If Augusta National Ruled The World...
Illustration by Eddie Guy
As I suspected, proof arrived the other day that our country is now run by the Augusta National Golf Club when the 2016 Masters media guide landed on my porch weighing only slightly less than a sumo wrestler.
Just thumbing through it, I quickly realized that it was going to tell me everything I wanted to know about every player who had ever competed in the Masters, including Cobie Legrange.
For that matter, there's biographical information on every fan who has attended the Masters, if only for a practice round. This dates back to 1934 and includes a Mr. Woody Scrum of Murfreesboro, Tenn., who was apprehended on Friday, March 31, 1939, trying to sneak into the tournament dressed as Henry Picard.
The opening page dazzles you. It features a large color portrait of the president of the United States, Jim Nantz. Jim's welcoming letter includes some of the personally favorite things he has said on TV, and he also discusses two of his most recent executive orders.
One order deals with the progress on the nation's new White House that is being built on Washington Road directly across from Magnolia Lane. President Nantz says in his letter, "My close friend Donald Trump is in charge of building a big wall—a great wall, he calls it—around this new White House, and he promises that the wall will have a door in it."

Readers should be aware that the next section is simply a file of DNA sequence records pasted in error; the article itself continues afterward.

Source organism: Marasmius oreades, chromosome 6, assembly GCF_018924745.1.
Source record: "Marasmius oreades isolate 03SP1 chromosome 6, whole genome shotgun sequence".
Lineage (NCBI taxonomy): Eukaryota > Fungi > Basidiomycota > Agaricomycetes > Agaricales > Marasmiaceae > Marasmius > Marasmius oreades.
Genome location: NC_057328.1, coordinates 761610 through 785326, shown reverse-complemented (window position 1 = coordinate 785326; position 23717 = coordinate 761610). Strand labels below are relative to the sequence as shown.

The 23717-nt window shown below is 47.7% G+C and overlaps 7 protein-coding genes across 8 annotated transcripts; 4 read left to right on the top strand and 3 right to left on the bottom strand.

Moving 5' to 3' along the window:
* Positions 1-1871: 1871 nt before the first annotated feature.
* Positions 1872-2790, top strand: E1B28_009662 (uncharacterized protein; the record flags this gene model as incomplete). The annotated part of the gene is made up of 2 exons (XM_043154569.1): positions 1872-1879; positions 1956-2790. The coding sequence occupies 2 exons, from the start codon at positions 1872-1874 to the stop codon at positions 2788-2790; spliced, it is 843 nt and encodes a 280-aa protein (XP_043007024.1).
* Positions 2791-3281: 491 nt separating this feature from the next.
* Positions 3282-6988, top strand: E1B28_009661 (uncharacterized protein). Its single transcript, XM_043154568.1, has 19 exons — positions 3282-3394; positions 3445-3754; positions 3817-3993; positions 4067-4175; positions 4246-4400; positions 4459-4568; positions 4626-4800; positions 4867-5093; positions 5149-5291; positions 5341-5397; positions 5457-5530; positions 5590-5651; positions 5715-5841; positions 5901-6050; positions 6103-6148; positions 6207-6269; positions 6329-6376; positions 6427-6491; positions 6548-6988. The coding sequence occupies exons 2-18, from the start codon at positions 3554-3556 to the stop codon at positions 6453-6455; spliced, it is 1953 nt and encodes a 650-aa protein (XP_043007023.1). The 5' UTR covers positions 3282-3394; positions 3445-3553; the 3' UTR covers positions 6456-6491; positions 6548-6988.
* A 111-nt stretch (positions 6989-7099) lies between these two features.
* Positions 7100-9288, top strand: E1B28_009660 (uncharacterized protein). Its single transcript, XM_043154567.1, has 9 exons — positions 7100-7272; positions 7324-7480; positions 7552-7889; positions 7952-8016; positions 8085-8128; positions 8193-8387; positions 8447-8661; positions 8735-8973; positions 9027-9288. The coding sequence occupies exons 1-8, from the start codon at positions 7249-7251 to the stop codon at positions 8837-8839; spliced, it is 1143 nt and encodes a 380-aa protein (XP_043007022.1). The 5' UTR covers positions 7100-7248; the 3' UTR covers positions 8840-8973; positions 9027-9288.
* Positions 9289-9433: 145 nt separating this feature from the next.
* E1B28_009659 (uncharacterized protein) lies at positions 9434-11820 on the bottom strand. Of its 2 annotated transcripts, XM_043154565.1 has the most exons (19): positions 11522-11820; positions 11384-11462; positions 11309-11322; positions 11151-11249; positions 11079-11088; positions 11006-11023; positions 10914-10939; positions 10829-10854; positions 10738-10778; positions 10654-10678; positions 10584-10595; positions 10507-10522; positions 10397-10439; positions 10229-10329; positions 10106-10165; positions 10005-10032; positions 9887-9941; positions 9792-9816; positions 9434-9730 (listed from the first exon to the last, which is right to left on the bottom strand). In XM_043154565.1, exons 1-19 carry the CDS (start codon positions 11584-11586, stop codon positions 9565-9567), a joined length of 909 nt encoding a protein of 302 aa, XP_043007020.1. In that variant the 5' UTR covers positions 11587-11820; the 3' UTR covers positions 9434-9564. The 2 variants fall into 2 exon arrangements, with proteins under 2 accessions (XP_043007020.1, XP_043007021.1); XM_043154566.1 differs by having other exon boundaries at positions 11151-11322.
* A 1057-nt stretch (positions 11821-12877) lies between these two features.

The second executive order speaks to a change in holidays. We realized it wasn't a joke when the president moved Christmas, Memorial Day and the Fourth of July to the first full week in April because that's Masters week.
The president explains, "It eliminates confusion, and it's the right thing to do for the thousands of Americans who, like me, have a busy schedule that involves following the Masters, a tradition unlike any other—except for Christmas, Memorial Day and the Fourth of July—and then competing in various pro-ams and member-guests."
(By the way, the club is trademarking the phrase, "A tradition unlike any other." Not making that one up.)
There's a nice feature in the guide about Augusta National's Litter Squad and the good that it does in parts of the country. A photo shows soldiers of the Litter Squad streaming across Times Square in New York City picking up garbage before it hits the streets. In the story you learn helpful advice from the leader of the New York Litter Squad, Retired Maj. Gen. Lucian Collins Patton. The squad leader says, "We strongly encourage the residents and visitors in Manhattan to defy the mayor and city council and return to their previous habit of using indoor restrooms when in need." Internationally, the Litter Squad also has plans to see what's going on with the Ganges.
In a full-page ad, an anonymous person has chosen to congratulate Augusta National for the effect it has had on improving the airline industry. Flights have become more punctual and efficient, and a spokesman explains why: The major airlines lobbied security guards at all U.S. terminals to take a closer look at passengers boarding a plane dressed in a mask while carrying an automatic weapon, or displaying an object that appears to have a fuse attached.